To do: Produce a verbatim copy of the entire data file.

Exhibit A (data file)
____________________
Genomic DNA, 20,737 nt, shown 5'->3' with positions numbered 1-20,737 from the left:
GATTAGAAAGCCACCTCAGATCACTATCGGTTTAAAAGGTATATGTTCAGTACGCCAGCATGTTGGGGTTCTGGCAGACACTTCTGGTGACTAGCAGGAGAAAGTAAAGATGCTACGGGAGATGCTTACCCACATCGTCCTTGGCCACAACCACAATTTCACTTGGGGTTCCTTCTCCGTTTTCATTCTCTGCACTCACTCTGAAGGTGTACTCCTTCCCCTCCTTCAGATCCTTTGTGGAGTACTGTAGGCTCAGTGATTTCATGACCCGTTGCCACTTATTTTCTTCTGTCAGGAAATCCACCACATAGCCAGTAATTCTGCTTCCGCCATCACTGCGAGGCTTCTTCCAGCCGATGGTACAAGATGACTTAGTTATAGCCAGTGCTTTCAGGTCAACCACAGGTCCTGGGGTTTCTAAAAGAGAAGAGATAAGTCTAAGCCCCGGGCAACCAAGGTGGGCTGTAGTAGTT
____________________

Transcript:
Genomic DNA, 20,737 nt, shown 5'->3' with positions numbered 1-20,737 from the left:
GATTAGAAAGCCACCTCAGATCACTATCGGTTTAAAAGGTATATGTTCAGTACGCCAGCATGTTGGGGTTCTGGCAGACACTTCTGGTGACTAGCAGGAGAAAGTAAAGATGCTACGGGAGATGCTTACCCACATCGTCCTTGGCCACAACCACAATTTCACTTGGGGTTCCTTCTCCGTTTTCATTCTCTGCACTCACTCTGAAGGTGTACTCCTTCCCCTCCTTCAGATCCTTTGTGGAGTACTGTAGGCTCAGTGATTTCATGACCCGTTGCCACTTATTTTCTTCTGTCAGGAAATCCACCACATAGCCAGTAATTCTGCTTCCGCCATCACTGCGAGGCTTCTTCCAGCCGATGGTACAAGATGACTTAGTTATAGCCAGTGCTTTCAGGTCAACCACAGGTCCTGGGGTTTCTAAAAGAGAAGAGATAAGTCTAAGCCCCGGGCAACCAAGGTGGGCTGTAGTAGTT